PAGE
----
But also the same Service Dress jacket is often worn with plain stuff: web waistbelt, no sporran, plain hose, puttees.

Then one sees various mixes, like all the plain stuff but the Full Dress waistbelt (with or without dirk), or all plain but diced/tartan hosetops worn with puttees, etc.

The surprising thing about that WWII photo I referenced above is that they're wearing puttees and no sporrans, yet wearing dirks.

In the VE Victory Parade photos the pipers of the Highland Division have no sporrans, and no waistbelts at all. This was fairly common with the Battledress jacket, which had a self-belt sort of thing. I can't recall seeing a photo of a crossbelt being worn with the Battledress jacket, though the Full Dress black leather waistbelt with silver buckle would sometimes be worn.
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Old 05-15-2015, 07:45 PM   #46
el gaitero
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Default Re: pipes, kilts, khaki

Quote:
Originally Posted by pancelticpiper View Post
Since Full Dress was withdrawn, in 1914, one sees the Service Dress jacket worn will all the old Full Dress accoutrements except for the plaid and plaid brooch: crossbelt, waistbelt, dirk, horsehair sporran, diced/tartan hosetops, spats.

But also the same Service Dress jacket is often worn with plain stuff: web waistbelt, no sporran, plain hose, puttees.

Then one sees various mixes, like all the plain stuff but the Full Dress waistbelt (with or without dirk), or all plain but diced/tartan hosetops worn with puttees, etc.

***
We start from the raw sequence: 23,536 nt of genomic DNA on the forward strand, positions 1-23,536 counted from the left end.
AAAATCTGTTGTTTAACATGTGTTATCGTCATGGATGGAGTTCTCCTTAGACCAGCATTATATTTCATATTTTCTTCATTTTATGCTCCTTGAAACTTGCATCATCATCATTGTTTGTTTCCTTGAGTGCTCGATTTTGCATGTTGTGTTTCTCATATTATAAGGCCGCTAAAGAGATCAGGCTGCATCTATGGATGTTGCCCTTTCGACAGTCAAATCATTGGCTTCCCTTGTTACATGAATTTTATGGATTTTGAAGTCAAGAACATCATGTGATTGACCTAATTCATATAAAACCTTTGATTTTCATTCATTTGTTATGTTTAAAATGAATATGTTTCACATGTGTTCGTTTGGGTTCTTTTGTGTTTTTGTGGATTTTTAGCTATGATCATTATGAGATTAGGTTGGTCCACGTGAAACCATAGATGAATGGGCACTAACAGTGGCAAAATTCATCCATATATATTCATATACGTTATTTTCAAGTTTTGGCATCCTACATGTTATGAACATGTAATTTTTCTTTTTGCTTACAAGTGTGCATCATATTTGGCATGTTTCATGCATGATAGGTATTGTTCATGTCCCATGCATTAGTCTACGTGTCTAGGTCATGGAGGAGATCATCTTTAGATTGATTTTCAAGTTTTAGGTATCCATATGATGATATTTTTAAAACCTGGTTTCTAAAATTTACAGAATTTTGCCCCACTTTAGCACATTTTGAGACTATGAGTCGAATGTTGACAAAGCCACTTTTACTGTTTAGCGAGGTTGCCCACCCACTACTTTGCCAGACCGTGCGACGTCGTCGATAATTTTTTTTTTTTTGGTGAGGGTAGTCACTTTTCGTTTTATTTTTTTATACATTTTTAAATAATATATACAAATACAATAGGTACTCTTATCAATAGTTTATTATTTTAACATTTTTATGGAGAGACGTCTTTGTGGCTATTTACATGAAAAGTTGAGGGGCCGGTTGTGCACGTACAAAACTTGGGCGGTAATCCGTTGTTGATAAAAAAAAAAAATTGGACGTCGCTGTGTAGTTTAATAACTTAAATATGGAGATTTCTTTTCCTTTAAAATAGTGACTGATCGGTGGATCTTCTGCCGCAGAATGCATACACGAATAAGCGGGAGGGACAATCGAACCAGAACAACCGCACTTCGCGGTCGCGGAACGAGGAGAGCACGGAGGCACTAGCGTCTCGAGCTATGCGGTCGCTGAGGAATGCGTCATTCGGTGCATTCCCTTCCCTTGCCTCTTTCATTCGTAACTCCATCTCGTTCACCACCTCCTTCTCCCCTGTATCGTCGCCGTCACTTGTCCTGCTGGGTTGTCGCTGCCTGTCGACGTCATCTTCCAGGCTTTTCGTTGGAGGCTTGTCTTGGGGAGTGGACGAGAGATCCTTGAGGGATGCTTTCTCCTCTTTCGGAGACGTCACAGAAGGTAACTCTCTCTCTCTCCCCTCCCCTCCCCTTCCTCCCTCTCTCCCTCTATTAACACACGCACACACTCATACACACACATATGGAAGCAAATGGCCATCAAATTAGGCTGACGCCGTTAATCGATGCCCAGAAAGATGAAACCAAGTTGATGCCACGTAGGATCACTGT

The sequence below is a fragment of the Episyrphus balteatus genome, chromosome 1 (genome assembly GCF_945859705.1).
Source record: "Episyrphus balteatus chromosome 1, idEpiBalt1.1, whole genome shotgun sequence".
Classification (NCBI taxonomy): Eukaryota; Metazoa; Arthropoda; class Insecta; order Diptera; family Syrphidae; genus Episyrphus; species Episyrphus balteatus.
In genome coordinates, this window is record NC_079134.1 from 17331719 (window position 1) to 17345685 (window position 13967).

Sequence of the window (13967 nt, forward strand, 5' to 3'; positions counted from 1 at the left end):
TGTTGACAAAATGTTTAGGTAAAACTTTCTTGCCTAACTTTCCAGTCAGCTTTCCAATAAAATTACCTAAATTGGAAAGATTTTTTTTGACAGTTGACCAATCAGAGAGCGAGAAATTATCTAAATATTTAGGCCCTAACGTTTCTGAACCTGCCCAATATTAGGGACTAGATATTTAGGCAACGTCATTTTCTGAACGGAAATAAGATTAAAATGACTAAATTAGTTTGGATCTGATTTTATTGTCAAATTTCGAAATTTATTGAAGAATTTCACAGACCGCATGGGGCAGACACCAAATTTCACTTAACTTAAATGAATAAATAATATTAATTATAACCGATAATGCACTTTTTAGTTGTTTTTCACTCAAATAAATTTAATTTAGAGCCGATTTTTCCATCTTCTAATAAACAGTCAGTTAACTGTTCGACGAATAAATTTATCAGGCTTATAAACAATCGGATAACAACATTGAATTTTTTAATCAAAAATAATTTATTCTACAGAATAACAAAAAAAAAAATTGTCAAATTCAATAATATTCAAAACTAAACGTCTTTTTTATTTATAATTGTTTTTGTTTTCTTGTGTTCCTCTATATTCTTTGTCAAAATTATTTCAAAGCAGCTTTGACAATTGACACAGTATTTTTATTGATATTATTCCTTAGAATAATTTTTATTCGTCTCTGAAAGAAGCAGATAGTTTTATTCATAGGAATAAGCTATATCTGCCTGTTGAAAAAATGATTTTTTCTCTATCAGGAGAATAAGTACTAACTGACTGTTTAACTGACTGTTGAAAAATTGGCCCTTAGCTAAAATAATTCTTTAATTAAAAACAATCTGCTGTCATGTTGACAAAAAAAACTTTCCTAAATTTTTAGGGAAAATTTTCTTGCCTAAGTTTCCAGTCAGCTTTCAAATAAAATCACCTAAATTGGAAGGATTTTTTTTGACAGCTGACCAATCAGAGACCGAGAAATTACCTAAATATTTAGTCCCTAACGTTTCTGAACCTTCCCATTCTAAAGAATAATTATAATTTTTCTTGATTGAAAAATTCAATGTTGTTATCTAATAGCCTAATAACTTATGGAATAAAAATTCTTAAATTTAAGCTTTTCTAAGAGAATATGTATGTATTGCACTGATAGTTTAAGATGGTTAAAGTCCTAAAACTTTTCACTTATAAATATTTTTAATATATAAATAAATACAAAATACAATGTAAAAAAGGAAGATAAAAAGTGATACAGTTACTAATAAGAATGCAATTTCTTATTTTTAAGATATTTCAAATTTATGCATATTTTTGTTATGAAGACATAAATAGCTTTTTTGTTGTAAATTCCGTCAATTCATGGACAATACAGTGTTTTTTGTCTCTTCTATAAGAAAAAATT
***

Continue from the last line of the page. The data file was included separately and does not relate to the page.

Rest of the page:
The surprising thing about that WWII photo I referenced above is that they're wearing puttees and no sporrans, yet wearing dirks.

In the VE Victory Parade photos the pipers of the Highland Division have no sporrans, and no waistbelts at all. This was fairly common with the Battledress jacket, which had a self-belt sort of thing. I can't recall seeing a photo of a crossbelt being worn with the Battledress jacket, though the Full Dress black leather waistbelt with silver buckle would sometimes be worn.
I'd wager many of the non-reg kit seen during war time parades following an invasion/takeover might be due to combining groups who do not all have the same 'stuff' handy....so the pm dressed them all to the least common denominator... E.g . " Right chaps...ditch the sporrans.."
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Old 05-16-2015, 10:31 AM   #47